Open Research Resources

Our Open Research pages offer:

There is an informal open research working group at the University and we are planning to roll out some wider open research 'champion' type groups as well as an open to all open research discussion channel.

There are also a wide range of other resources relating to open research; these are listed below. If you’re looking for support in a particular area, and you can’t find it here, please get in touch with us.

 

Training

Our standard introductory training courses cover best practice in research data management, data management planning, and open access for publications. This training is delivered through Moodle and Zoom and can be delivered in person on request. See our Training page for more information.

The University of Glasgow is participating in the UK Reproducibility Network Open Research Programme.  A Team from the University will coordinate the train the trainer programme and assess open research training tools and resources.   More details will be shared as activity gets underway.

 

Data Management Case Studies

The Research Data Management service collects examples of open research practice at the University of Glasgow. Below you can read case studies of the examples we have gathered so far.

If you are engaged in research and creating or working with open data and would be interested in contributing to a case study, please get in touch at research-datamanagement@glasgow.ac.uk.

 

CREATe Copyright and Licensing guides

The CREATe UK Copyright & Creative Economy Centre has produced a series of guides on licensing research data: https://datasetlicencing.wordpress.com/outputs/ as well as many other resources relating to copyright: https://www.create.ac.uk/resources/.

 

Data Availability Statements

All publications and theses should include a data accessibility/availability statement which explains where the data which support the publication can be found. Data accessibility statements should include a Digital Object Identifier (DOI) which directs readers to a record for the dataset in a repository. This way, a dataset can be cited correctly even if the data themselves are not suitable for sharing. If no data is available, a data accessibility statement should indicate this. A good data statement should also include the terms on which the data are made available.

Please note that an instruction to contact the author directly would not be considered acceptable by most research funders – authors should create a record for a dataset in an appropriate repository and direct readers there.

Your journal’s or publisher’s guidance for authors should indicate the format and placement of a data access statement. If no ‘Data access’ or ‘Data availability’ section is specified, we suggest placing your statement in the ‘Acknowledgements’ section.

For examples of data statements, please see our guide to identifiers and citation: https://edshare.gla.ac.uk/1419/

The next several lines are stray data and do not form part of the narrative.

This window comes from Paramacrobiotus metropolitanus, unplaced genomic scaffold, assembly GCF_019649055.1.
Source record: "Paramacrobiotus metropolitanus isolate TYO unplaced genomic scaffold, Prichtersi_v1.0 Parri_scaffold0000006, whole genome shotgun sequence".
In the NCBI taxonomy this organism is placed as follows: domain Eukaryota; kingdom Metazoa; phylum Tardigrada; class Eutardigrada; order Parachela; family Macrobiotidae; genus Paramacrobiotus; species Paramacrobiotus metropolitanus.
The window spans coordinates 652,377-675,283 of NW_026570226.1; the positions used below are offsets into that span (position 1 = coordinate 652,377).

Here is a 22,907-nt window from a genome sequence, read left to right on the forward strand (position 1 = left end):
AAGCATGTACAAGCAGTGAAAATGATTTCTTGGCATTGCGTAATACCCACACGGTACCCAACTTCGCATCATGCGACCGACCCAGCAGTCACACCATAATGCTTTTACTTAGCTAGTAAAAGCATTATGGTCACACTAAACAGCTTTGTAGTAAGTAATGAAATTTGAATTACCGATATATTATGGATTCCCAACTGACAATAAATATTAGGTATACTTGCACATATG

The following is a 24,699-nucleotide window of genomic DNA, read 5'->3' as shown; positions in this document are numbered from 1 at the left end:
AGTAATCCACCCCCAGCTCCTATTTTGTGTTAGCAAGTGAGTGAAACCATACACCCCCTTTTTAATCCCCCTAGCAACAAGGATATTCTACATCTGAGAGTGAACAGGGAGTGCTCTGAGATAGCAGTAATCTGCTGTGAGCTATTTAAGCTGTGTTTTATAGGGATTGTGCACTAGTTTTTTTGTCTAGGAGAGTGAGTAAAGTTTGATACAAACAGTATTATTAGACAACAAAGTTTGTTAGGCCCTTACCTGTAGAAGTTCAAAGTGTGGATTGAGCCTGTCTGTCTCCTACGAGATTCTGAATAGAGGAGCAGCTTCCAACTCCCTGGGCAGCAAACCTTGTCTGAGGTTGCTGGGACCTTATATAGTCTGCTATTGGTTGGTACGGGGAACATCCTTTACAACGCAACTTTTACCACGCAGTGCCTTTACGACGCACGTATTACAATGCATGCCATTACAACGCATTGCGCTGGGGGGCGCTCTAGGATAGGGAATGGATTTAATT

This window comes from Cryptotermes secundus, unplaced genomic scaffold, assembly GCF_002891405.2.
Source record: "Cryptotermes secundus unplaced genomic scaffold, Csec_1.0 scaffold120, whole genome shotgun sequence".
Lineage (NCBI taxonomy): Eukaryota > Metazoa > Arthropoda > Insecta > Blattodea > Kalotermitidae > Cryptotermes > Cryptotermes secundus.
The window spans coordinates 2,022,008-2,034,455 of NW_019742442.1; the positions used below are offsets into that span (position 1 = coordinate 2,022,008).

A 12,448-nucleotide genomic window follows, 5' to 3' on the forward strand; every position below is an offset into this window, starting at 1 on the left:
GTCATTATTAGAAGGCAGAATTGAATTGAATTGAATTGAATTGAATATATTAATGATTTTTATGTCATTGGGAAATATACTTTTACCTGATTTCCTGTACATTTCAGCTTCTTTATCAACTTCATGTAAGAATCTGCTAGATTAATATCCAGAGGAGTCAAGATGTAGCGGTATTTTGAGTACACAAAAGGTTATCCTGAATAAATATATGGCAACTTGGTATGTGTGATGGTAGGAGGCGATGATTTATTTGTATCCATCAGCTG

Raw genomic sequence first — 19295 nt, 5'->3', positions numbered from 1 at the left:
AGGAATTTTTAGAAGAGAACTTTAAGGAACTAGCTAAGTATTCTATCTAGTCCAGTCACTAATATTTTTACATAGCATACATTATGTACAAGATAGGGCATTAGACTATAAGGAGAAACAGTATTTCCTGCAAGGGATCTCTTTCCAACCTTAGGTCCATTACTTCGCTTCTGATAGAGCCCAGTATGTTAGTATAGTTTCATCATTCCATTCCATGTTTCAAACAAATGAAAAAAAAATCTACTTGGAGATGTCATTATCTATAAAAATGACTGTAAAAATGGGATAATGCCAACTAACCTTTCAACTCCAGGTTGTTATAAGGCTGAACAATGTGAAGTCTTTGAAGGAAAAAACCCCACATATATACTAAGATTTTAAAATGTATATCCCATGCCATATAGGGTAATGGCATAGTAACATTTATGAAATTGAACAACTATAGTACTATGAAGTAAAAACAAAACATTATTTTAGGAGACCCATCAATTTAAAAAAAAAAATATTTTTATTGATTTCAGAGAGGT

Support for Research Integrity

The University offers extensive support for activity that improves the integrity of research, including training and guidance: https://www.gla.ac.uk/myglasgow/ris/researchpolicies/researchintegrity/.

 

Support for Data Protection and Freedom of Information

The DP/FOI Office can offer support for researchers collecting or processing personal data: https://www.gla.ac.uk/myglasgow/dpfoioffice/. For advice on where to start with Data Protection paperwork relating to a research project, see our Project Initiation Workflow for Projects Involving Personal Data.

Support for Ethics

Information about the University’s Ethics Committees can be found here: https://www.gla.ac.uk/research/strategy/ourpolicies/ethics/.

Protocols.io

The University of Glasgow provides Protocols.io premium accounts for all students and staff.

Protocols.io is an online platform for the creation, management, and sharing of research protocols or methods. Users can create new protocols within the system or upload existing methods and digitise them. Those with access to a protocol can then update, annotate, or fork it so that it can be continually improved and developed.

Users can publish their protocols making them freely available for others to use and cite or, with the enterprise version, keep them private. The tool supports the Open Science / Open Research agenda by helping to ensure that methods used to produce data and publications are made available, assisting with reproducibility.

https://www.gla.ac.uk/myglasgow/it/softwareandonlinetools/protocols-io

 

External resources

Below are a selection of resources managed by external organisations which you may find useful in thinking about open research.

The Turing Way

The Turing Way is a handbook for reproducible, ethical and collaborative data science. It is structured as a series of guides, each containing chapters which cover best practices, guidance and recommendations.  

The Turing Way is not meant to be read from start to finish. Start with a concept, tool or method that you need now, in your current work. Browse the different guides that make up the book, or use the search box to search for whatever you would like to learn about first.

 
 

UK Reproducibility Network Primers

The UKRN primers introduce different aspects of open research, intended for a broad audience. 

 
 

Open Science: A practical guide for PhD students

A UCL-produced UK guide to Open Science for PhD students, based on the original French version produced by the French Ministry of Higher Education and Research.

This guide is designed to accompany you through your research, from developing your academic approach to the dissemination of your results. It provides a set of tools and best practices that can be directly implemented and is aimed at researchers from all disciplines.

Open Science: a practical guide for PhD Students